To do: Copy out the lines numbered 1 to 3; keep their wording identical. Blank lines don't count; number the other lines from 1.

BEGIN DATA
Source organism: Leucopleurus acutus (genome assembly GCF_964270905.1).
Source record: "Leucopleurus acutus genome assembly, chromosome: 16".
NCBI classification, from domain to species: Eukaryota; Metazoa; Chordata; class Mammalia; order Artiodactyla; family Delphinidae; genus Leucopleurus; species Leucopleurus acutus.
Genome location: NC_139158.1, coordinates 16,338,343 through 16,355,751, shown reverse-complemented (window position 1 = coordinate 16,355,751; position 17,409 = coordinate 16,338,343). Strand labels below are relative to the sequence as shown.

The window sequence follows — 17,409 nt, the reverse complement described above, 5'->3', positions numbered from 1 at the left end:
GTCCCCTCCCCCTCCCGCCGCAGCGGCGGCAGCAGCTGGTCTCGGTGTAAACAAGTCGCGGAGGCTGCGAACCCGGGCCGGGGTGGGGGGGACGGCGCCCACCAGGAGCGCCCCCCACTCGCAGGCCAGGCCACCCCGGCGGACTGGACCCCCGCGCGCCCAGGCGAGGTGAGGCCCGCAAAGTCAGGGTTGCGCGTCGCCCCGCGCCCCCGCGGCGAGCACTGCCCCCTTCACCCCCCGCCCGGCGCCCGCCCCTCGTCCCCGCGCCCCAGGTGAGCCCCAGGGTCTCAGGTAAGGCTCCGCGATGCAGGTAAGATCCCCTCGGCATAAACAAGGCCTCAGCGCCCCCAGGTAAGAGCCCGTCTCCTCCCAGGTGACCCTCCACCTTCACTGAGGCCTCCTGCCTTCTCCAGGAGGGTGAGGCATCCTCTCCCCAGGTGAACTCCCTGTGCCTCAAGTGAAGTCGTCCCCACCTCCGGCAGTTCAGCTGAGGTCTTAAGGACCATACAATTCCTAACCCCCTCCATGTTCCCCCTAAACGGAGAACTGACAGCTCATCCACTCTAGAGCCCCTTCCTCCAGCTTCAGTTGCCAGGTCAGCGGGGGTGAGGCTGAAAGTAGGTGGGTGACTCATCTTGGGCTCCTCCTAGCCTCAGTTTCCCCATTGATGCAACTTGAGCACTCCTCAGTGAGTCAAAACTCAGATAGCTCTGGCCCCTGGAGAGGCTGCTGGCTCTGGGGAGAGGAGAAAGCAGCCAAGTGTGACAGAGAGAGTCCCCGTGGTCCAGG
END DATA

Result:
Source organism: Leucopleurus acutus (genome assembly GCF_964270905.1).
Source record: "Leucopleurus acutus genome assembly, chromosome: 16".
NCBI classification, from domain to species: Eukaryota; Metazoa; Chordata; class Mammalia; order Artiodactyla; family Delphinidae; genus Leucopleurus; species Leucopleurus acutus.